He was among a number of acclaimed dramatists — including David Henry Hwang and Jeremy O. Harris — who spent a weekend phoning and emailing union leaders. At least a half-dozen Pulitzer winners joined the cause, including Lynn Nottage (“Sweat” and “Ruined”), Quiara Alegría Hudes (“Water by the Spoonful”), David Lindsay-Abaire (“Rabbit Hole”), Donald Margulies (“Dinner with Friends”) and Majok (“Cost of Living”).

Majok, who is a first-time Tony nominee herself this year for “Cost of Living,” said, “I approached them with respect and gratitude for all they have done for me,” she said, “but this decision was impacting so many of my colleagues and friends deeply, in an industry that is still financially struggling.”

Writers are never the main attraction at the Tony Awards. The annual ceremony centers around musical theater, hoping that razzle-dazzle song and dance numbers will inspire viewers to get up off their couches and come visit Broadway. The telecast often struggles with how to represent serious drama.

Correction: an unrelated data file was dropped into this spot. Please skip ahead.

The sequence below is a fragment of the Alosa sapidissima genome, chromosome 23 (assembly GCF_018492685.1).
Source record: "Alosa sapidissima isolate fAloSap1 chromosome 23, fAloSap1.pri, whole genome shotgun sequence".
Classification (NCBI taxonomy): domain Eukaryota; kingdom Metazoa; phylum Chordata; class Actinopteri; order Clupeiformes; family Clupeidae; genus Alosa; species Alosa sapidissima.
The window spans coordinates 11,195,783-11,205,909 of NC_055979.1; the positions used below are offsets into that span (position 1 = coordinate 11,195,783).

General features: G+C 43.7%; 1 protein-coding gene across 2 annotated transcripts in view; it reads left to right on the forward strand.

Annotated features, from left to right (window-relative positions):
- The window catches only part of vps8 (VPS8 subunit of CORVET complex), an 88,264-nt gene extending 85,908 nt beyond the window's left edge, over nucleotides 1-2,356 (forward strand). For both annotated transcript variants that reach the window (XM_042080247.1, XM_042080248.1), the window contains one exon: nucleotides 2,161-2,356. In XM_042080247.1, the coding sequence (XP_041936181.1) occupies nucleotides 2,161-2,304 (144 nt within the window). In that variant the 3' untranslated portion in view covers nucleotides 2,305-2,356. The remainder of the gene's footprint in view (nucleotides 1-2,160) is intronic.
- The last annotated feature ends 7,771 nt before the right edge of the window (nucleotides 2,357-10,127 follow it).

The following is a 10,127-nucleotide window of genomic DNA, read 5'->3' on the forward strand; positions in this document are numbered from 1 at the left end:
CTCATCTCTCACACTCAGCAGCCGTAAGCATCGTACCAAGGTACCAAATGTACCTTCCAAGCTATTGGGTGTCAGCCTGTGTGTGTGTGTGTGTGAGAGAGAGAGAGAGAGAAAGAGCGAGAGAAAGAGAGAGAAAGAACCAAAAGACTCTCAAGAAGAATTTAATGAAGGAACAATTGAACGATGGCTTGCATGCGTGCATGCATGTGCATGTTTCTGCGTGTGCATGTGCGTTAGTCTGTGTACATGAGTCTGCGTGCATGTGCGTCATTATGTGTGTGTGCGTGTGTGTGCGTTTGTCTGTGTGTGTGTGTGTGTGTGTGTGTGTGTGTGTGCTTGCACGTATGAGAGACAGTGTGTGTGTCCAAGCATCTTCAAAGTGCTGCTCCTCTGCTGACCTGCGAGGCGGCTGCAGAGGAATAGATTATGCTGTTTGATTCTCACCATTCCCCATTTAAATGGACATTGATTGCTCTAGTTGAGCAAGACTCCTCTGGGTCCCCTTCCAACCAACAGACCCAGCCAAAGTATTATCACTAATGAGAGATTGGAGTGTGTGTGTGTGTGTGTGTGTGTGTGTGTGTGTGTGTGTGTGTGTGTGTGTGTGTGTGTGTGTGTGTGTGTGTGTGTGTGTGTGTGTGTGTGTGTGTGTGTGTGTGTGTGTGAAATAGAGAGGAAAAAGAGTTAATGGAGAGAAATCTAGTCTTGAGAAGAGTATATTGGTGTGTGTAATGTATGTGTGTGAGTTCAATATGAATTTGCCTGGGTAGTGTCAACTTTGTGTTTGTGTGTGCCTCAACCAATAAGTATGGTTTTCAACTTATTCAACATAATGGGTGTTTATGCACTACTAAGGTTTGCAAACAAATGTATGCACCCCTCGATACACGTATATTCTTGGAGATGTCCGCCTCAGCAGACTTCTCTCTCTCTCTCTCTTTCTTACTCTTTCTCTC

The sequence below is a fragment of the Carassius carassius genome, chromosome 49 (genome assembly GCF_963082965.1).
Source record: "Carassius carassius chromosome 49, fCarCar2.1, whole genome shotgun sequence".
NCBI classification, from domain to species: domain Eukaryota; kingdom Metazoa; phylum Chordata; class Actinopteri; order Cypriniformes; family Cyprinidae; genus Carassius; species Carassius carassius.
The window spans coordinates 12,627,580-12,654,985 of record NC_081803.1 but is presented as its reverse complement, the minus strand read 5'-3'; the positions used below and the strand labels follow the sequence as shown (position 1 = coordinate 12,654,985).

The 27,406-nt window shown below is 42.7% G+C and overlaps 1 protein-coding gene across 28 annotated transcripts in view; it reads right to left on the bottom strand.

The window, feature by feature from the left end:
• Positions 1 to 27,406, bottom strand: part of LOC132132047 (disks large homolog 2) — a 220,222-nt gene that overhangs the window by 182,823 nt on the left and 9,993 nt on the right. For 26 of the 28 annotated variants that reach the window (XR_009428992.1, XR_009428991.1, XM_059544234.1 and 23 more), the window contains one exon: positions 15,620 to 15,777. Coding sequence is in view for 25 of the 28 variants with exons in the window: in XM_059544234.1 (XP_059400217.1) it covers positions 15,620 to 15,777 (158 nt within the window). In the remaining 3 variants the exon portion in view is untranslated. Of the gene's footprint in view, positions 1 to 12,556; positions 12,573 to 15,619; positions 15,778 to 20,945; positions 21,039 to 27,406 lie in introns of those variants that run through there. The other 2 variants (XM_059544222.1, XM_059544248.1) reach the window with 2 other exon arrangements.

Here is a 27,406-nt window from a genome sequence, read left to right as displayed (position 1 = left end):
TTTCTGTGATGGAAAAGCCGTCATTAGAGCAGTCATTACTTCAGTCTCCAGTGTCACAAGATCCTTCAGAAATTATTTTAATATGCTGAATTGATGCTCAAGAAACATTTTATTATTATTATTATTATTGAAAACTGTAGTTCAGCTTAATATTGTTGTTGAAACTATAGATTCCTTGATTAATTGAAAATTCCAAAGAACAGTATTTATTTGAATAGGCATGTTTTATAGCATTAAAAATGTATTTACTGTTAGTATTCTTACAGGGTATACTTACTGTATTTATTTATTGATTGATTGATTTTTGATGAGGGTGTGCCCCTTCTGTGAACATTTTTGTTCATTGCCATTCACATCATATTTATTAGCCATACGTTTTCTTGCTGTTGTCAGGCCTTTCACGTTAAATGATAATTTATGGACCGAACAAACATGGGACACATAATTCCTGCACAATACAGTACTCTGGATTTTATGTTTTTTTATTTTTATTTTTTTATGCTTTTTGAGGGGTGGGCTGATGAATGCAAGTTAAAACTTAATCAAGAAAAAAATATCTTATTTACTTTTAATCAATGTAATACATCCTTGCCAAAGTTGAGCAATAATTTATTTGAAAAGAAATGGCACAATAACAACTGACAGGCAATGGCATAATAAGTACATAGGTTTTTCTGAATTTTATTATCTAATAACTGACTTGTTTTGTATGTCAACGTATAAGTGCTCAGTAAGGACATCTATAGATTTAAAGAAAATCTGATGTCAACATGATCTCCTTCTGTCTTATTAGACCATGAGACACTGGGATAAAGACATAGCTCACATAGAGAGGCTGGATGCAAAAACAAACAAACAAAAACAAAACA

But playwrights say they treasure the Tonys, because the ceremony introduces new audiences to theater. “In one way or another, it’s all connected,” Kushner said.

And for once playwrights actually had power, because in recent years, as the number of scripted series on television and streaming services has exploded, many of them have also taken jobs working in film and television, which pays much better than the theater industry. Many of the playwrights concerned about the Tony Awards were also members of the Writers Guild — some quite successful, like Kushner, who wrote the scripts for Steven Spielberg’s “Munich,” “Lincoln,” “West Side Story” and “The Fabelmans,” and Kenneth Lonergan, who wrote “The Waverly Gallery” for the stage and “Manchester by the Sea” for the screen.

“Most playwrights are WGA members because they have to make a living and get health insurance,” said Ralph Sevush, the executive director of business affairs for the Dramatists Guild of America, which is a trade association of theater writers. “And yes, there was a great deal of lobbying of the WGA by many of them to find a way to get the broadcast on.”